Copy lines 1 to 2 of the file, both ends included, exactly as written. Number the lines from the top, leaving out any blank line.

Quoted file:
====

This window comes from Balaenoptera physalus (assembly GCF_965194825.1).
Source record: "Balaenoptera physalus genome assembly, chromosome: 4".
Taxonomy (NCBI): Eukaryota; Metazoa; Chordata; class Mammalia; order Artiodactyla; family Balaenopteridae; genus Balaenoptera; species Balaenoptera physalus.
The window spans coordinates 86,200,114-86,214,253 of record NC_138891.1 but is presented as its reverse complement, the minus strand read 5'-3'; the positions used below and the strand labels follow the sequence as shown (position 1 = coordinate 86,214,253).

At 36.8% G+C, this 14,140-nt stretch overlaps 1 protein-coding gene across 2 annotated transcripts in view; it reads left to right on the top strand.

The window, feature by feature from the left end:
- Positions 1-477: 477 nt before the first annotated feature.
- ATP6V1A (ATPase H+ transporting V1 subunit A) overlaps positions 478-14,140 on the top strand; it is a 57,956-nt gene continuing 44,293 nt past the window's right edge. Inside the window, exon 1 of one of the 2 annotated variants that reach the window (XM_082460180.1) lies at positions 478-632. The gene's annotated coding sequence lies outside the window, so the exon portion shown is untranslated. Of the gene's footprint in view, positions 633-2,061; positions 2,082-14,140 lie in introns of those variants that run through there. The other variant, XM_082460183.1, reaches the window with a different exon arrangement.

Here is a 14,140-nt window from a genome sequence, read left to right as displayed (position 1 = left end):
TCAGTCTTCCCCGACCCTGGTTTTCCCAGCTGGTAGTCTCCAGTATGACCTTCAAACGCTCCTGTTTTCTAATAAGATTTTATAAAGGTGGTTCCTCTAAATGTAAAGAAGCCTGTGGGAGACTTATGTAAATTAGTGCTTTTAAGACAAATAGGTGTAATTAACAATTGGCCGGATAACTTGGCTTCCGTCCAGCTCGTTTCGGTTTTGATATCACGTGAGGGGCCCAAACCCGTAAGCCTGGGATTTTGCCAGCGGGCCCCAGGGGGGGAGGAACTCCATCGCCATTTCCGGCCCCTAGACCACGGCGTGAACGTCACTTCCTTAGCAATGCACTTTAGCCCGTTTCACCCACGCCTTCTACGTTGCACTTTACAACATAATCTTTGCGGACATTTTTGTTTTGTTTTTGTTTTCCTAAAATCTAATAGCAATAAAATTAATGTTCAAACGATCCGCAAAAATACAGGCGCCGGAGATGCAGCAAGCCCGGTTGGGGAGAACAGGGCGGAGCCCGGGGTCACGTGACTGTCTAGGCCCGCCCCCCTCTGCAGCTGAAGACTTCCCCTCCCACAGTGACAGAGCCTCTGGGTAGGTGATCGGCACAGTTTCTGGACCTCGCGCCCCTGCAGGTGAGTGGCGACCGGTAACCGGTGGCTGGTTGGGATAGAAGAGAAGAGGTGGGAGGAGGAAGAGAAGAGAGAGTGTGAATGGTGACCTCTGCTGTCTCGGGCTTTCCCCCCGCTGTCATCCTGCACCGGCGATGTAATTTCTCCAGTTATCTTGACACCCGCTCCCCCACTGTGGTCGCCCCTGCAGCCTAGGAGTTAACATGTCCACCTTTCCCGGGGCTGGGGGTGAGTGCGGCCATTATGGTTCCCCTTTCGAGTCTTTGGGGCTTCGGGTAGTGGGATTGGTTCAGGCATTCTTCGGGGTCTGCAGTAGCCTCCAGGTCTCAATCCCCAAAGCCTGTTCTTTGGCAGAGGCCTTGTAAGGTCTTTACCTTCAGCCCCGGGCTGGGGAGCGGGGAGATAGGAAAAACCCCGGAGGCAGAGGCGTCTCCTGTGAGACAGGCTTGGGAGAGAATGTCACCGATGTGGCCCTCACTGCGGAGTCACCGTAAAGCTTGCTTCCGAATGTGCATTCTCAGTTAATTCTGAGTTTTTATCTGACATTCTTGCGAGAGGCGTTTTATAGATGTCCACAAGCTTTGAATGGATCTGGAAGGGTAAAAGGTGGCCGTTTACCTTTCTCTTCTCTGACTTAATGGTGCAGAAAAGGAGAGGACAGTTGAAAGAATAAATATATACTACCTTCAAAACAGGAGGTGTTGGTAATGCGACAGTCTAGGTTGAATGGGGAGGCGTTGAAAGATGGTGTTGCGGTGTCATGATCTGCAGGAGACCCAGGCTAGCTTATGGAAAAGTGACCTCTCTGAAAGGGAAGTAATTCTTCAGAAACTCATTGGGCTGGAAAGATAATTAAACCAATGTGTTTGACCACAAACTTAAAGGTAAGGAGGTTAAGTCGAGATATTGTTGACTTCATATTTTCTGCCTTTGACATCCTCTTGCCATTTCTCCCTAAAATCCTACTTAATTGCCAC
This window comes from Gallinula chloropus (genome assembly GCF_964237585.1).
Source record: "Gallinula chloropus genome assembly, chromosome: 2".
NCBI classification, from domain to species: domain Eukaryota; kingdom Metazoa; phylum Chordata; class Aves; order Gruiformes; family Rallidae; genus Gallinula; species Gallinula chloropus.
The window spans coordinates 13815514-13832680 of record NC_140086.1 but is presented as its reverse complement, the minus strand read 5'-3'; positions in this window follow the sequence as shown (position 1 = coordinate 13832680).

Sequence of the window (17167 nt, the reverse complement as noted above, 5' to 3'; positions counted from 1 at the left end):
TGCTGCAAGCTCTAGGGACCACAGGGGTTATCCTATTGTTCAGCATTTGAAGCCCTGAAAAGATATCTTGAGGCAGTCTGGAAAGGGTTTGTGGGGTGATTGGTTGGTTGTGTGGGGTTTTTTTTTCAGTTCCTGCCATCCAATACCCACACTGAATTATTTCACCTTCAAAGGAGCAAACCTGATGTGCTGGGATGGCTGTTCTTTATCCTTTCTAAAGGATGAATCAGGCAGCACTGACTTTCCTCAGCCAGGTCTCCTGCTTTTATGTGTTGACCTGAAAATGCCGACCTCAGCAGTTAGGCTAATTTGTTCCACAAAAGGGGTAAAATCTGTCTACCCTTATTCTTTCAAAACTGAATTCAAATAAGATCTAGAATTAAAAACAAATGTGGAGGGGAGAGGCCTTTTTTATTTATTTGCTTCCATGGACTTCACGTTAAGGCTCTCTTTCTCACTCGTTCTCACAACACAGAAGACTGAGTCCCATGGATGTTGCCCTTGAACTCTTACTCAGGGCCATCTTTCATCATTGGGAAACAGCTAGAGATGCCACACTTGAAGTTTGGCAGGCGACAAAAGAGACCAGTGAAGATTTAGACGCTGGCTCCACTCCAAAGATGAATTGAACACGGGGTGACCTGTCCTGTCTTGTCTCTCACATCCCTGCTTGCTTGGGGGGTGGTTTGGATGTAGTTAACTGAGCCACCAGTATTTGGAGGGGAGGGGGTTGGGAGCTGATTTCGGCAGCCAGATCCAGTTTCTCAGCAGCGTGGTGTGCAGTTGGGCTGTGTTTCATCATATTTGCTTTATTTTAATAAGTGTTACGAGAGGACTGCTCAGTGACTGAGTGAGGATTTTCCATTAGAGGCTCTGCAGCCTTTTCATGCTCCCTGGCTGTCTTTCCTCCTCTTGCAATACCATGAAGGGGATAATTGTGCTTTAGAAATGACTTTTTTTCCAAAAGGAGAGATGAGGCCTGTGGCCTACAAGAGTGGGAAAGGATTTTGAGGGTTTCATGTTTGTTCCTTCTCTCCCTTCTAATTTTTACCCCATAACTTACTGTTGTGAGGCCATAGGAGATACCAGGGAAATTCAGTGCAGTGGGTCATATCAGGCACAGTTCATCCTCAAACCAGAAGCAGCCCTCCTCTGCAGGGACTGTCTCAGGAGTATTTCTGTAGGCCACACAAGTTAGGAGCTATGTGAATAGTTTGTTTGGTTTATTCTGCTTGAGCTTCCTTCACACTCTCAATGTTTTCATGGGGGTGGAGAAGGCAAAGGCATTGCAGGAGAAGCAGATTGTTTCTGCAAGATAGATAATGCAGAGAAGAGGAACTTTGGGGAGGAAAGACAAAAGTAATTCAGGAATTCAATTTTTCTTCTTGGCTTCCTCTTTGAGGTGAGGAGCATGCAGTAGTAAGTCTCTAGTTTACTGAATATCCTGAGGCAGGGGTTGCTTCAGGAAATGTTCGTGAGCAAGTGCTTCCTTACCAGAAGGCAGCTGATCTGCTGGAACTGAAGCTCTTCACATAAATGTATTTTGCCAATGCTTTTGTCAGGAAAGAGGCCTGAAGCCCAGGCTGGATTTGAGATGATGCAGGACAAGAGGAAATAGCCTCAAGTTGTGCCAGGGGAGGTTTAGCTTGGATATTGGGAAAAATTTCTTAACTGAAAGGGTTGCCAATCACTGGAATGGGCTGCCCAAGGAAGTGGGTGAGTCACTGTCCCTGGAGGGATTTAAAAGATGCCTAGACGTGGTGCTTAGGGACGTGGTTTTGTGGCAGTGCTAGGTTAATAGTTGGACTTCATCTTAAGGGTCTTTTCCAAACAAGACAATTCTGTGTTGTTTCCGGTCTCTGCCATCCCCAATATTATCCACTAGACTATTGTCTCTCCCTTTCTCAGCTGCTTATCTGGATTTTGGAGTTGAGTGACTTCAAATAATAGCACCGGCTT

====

This window comes from Balaenoptera physalus (assembly GCF_965194825.1).
Source record: "Balaenoptera physalus genome assembly, chromosome: 4".